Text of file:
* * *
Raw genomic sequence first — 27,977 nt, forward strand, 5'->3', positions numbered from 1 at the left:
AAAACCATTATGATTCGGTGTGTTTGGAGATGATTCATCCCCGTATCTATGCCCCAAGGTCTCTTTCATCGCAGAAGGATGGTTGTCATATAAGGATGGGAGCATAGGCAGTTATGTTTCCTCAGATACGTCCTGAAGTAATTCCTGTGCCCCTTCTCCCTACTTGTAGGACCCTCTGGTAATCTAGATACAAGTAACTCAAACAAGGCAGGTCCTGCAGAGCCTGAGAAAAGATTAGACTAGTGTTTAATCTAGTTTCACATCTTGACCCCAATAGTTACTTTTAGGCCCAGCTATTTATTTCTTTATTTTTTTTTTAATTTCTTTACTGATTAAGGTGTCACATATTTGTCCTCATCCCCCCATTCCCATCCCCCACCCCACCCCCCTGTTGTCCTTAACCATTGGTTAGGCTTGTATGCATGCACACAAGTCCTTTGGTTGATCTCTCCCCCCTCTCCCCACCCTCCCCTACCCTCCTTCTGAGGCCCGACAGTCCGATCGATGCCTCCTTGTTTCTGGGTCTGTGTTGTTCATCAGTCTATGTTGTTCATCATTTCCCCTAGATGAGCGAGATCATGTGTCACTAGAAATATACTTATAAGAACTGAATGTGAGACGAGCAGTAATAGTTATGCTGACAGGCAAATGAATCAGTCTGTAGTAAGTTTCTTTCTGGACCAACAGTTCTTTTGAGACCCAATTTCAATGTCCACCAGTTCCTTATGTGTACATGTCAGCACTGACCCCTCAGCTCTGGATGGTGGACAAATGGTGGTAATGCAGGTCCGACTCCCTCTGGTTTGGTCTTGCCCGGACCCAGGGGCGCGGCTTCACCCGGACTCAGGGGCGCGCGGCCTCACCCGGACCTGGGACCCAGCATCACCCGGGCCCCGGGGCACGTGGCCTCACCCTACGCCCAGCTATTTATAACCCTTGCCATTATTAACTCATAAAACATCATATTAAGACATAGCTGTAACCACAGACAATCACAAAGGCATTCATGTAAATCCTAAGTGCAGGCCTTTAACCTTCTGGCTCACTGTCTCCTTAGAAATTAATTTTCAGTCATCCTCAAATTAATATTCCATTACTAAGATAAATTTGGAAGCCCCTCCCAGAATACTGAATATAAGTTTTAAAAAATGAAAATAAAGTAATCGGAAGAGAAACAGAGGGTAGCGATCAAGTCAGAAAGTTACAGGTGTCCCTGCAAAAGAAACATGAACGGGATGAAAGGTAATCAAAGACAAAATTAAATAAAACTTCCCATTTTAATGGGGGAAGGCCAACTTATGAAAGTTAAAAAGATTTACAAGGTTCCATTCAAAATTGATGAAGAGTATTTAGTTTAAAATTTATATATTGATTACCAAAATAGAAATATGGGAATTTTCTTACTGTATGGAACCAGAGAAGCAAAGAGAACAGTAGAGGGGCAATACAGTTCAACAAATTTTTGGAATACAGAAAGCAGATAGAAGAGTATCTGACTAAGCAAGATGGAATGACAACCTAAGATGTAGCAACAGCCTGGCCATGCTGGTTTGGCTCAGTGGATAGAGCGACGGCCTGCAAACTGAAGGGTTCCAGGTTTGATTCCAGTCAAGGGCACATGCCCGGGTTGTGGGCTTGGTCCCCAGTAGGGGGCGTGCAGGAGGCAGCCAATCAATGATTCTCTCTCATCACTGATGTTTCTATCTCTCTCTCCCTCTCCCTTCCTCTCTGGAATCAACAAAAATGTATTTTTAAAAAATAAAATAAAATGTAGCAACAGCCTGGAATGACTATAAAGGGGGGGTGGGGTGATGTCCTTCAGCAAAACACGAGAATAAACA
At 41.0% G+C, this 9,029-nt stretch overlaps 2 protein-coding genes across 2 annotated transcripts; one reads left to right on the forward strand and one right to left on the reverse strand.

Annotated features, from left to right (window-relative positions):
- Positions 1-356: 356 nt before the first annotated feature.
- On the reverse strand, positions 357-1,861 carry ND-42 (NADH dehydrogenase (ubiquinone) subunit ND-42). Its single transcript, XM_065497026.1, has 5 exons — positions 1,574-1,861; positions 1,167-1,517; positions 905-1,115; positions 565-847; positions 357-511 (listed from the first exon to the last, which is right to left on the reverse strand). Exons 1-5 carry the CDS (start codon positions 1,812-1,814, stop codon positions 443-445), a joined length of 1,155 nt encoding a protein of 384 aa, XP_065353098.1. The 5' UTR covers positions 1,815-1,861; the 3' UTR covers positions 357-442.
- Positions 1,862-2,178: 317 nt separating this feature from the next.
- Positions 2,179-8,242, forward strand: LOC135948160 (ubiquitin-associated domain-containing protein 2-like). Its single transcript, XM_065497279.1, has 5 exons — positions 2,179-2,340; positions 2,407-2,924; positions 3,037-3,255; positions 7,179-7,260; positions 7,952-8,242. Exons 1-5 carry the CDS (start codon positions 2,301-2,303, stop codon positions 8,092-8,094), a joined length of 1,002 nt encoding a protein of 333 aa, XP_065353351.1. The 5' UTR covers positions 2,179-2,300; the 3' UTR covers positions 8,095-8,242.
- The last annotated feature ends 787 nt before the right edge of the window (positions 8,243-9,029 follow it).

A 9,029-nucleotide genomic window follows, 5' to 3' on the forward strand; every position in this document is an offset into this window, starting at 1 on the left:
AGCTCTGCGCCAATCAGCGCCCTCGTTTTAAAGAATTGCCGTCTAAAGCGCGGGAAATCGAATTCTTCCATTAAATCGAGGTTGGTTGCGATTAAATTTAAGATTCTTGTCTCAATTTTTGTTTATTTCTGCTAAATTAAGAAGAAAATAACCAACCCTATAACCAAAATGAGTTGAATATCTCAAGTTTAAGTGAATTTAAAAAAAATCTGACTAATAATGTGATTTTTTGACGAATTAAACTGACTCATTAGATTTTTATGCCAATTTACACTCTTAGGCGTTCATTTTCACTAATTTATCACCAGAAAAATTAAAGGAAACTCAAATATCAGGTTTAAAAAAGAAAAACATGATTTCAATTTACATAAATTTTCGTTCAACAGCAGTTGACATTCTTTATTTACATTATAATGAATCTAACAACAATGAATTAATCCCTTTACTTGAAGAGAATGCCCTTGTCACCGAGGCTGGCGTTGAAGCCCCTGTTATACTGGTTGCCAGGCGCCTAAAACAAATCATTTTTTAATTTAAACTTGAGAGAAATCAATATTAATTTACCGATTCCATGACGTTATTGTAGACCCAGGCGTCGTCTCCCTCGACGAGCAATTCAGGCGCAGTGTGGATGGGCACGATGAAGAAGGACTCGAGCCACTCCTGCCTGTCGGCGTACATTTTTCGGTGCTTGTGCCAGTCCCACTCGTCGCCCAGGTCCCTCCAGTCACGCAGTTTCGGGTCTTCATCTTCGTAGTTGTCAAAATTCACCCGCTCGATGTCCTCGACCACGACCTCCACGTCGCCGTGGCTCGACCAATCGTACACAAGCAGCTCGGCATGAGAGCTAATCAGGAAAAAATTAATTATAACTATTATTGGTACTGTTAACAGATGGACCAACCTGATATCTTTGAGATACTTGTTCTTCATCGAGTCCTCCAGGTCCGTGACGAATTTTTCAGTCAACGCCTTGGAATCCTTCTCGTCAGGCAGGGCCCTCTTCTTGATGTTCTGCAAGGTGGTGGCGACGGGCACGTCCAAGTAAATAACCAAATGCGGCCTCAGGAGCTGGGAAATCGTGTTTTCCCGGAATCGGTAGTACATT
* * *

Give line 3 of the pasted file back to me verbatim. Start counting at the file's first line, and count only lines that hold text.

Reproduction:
At 41.0% G+C, this 9,029-nt stretch overlaps 2 protein-coding genes across 2 annotated transcripts; one reads left to right on the forward strand and one right to left on the reverse strand.